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Case Reports in Pediatrics
Volume 2018, Article ID 1376910, 4 pages
https://doi.org/10.1155/2018/1376910
Case Report

Incontinentia Pigmenti Misdiagnosed as Neonatal Herpes Simplex Virus Infection

1Skin Research Center, Shahid Beheshti University of Medical Sciences, Tehran, Iran
2Neonatal Health Research Center, Research Institute for Children Health, Shahid Beheshti University of Medical Sciences, Tehran, Iran
3Pediatric Pathology Center, Research Institute for Children Health, Shahid Beheshti University of Medical Sciences, Tehran, Iran

Correspondence should be addressed to Minoo Fallahi; moc.oohay@ihallafoonim

Received 2 April 2018; Revised 14 May 2018; Accepted 24 May 2018; Published 13 June 2018

Academic Editor: Alexander K. C. Leung

Copyright © 2018 Fahimeh Abdollahimajd et al. This is an open access article distributed under the Creative Commons Attribution License, which permits unrestricted use, distribution, and reproduction in any medium, provided the original work is properly cited.

Abstract

Incontinentia pigmenti (IP) is an X-linked dominant neurocutaneous syndrome with ophthalmologic, neurologic, cutaneous, and dental manifestations and in most cases antenatally lethal in boys. Occasionally, typical IP may occur in boys due to Klinefelter syndrome or a genomic mosaicism. Skin lesions are observed in 4 stages: blistering, verrucous linear plaques, swirling macular hyperpigmentation, followed by linear hypopigmentation that develop during adolescence and early adulthood. Neonatal herpes simplex virus (HSV) infection can be manifested in 3 forms: localized, disseminated, and central nervous system (CNS) involvement. Timely diagnosis and treatment of neonatal HSV infection is critical. In this case report, we present a 12-day female newborn with a history of maternal genital HSV in second trimester and vesicular lesions on the upper and lower limbs that was appeared at first hours of life. She was admitted in the maternity hospital that was born and was treated by antibiotic and acyclovir for 11 days. Then, she readmitted for her distributed vesicular lesions. The results of blood and CSF for HSV PCR were negative. Eventually the diagnosis for incontinentia pigmenti was made by consultation with a dermatologist, and skin biopsy confirmed the diagnosis.

1. Introduction

Incontinentia pigmenti (IP) is a rare X-linked dominant neurocutaneous syndrome with a prevalence of 0.7/100,000 live birth and ophthalmologic, neurologic, cutaneous, and dental manifestations [1, 2]. The first cases of the disease were reported by Garrod in 1906 [3], after that Bloch and Sulzberger defined this disorder in 1926 and 1928, respectively [4], as a clinical syndrome with a constellation of unique features that include typical cutaneous manifestations. Up until 1987, only 700 cases had been reported in the literature but have a worldwide distribution and more common among white patients.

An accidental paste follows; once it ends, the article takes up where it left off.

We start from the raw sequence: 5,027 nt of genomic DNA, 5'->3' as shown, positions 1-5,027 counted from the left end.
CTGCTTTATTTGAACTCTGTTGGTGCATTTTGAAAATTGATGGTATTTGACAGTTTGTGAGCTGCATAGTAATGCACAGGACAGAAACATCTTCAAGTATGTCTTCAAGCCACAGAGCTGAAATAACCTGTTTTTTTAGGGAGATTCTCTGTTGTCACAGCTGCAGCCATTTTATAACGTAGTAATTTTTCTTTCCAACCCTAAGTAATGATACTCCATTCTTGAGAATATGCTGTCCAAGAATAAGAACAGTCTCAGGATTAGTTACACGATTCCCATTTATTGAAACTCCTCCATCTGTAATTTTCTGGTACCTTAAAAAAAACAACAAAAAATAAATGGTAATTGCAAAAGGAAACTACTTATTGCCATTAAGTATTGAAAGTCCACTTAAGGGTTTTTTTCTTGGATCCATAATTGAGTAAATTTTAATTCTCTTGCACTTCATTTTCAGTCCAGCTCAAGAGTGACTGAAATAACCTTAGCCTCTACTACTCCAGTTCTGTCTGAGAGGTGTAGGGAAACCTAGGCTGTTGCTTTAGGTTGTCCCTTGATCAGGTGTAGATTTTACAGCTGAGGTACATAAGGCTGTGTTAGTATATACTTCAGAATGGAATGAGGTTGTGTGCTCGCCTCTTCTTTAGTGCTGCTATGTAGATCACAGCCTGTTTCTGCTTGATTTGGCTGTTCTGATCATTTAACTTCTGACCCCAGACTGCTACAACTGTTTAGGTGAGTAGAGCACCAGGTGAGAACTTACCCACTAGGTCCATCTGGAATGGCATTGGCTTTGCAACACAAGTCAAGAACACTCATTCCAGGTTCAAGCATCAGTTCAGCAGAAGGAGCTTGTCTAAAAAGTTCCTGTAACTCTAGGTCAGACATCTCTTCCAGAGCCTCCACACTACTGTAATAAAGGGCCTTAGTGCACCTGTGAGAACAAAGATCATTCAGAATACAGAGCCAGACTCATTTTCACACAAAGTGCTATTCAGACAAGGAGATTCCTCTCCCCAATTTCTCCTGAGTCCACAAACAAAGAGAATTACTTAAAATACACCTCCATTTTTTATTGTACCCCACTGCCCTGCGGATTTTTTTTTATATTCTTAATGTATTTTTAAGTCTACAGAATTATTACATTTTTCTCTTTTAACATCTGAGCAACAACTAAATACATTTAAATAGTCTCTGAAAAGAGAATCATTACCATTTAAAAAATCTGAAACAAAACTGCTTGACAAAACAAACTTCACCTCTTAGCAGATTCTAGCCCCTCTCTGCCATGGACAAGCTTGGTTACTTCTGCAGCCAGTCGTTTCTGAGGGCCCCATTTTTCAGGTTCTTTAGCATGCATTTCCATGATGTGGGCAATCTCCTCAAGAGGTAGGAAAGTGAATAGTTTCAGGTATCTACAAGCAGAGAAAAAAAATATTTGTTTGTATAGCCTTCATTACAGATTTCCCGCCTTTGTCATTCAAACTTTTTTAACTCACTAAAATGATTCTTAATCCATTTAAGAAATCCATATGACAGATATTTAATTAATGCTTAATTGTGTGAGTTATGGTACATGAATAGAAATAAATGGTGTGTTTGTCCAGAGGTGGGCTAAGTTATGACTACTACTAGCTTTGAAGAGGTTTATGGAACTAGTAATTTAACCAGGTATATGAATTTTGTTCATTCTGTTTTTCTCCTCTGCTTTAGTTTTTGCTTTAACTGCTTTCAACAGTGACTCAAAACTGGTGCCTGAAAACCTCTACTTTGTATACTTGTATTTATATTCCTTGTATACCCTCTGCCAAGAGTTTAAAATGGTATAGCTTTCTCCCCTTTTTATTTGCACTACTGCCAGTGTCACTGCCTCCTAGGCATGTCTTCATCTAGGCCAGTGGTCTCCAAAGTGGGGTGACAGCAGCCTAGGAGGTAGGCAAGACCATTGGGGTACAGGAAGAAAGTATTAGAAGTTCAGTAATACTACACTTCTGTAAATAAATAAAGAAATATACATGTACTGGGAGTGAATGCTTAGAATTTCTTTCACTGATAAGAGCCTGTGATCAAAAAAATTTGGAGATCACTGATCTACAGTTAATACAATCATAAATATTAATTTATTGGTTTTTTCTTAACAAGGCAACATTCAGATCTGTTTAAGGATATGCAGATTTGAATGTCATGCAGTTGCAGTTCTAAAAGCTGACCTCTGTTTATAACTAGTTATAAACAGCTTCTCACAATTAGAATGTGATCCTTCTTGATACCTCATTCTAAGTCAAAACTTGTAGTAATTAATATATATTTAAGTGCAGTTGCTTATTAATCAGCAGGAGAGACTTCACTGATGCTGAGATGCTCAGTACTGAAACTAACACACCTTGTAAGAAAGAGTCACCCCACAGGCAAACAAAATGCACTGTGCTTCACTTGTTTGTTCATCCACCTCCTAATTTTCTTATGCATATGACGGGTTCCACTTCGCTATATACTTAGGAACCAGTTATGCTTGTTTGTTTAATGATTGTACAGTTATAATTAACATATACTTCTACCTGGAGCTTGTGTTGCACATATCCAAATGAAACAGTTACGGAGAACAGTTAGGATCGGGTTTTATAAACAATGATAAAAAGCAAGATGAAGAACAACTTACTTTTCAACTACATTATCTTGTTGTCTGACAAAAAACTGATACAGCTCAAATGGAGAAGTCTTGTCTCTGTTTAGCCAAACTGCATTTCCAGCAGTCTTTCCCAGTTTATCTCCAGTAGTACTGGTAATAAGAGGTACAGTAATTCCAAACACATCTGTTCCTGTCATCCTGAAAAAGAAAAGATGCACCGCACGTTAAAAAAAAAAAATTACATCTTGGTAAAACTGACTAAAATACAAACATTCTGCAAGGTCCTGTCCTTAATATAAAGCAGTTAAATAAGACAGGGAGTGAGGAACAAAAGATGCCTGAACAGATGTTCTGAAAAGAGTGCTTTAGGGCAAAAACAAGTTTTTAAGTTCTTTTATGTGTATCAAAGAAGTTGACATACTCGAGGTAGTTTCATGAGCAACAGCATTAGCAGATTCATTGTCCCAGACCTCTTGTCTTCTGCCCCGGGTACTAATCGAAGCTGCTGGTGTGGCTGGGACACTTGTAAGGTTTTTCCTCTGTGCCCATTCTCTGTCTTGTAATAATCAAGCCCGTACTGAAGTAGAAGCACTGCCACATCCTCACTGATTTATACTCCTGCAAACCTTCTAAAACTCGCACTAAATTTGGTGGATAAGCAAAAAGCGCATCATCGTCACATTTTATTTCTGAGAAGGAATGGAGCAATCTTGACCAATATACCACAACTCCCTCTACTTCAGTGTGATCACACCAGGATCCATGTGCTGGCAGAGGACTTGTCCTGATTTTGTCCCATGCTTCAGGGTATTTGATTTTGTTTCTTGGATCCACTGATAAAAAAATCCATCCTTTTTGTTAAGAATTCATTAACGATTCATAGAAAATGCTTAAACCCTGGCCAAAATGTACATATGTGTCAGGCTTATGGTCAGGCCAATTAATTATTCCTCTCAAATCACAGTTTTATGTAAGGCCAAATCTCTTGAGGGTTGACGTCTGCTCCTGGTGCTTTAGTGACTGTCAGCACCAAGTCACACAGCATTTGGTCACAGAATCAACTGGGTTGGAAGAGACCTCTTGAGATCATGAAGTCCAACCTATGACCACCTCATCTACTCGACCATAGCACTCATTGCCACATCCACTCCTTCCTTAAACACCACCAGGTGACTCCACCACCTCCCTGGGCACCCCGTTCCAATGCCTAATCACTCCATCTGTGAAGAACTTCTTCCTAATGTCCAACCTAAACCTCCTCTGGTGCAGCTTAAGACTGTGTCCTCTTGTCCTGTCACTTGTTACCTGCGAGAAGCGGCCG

The disease is probably underreported because many mild or uncomplicated cases are likely unrecognized.

Abnormalities of the tissues and organs in this disease are derived from the ectoderm and neuroectoderm; actually, it is a kind of ectodermal dysplasia.

Involvement of the skin, teeth, nails, and hair is seen in conjunction with neurologic and ophthalmologic anomalies [5].

It is mostly a male lethal syndrome and more than 95% of reported cases of IP occur in females, and it rarely occurs in males with Klinefelter syndrome [6].

Transmission of the disease in females by a lionization results in functional mosaicism of X-linked genes. In most patients, vesicular stages of IP are present at birth or develop in the first few weeks of life. Characteristic stages are blistering (from birth to about four months of age), verrucous plaques (for several months), swirling macular hyperpigmentation (from about six months and persist during childhood and usually fade by adolescence), followed by linear hypopigmentation that develops during adolescence and early adulthood and persists indefinitely [7].

Hair, nail, and dental anomalies often manifest during infancy, and permanent neurologic (Cognitive delays/mental retardation) and ophthalmologic sequels often manifest during early infancy so that patients have retinal vascular abnormalities predisposing to retinal detachment in early childhood, Strabismus and cataract are occasionally seen. Breast anomalies, skeletal, and structural anomalies sometimes are seen in patients [8].

Neonatal HSV can be manifested in 3 types: localized, disseminated, and central nervous system (CNS) involvement [9]. Transmission of the virus from mother to fetus before the birth can be transplacental or during delivery from vaginal canals [10]. Maternal first involvement is more important than repeated infection for the transition to a fetus. Delay in diagnosis and treatment in neonatal periods can be dangerous and can accompany with a high rate of mortality and long-term complications; for this reasons, in neonates with skin manifestations or ill neonates without any recognized cause, over diagnosis and treatment by acyclovir for neonatal HSV infection may be justified.

In this case report, we describe a newborn patient suspected of HSV infection with a final diagnosis of IP.

2. Case Presentation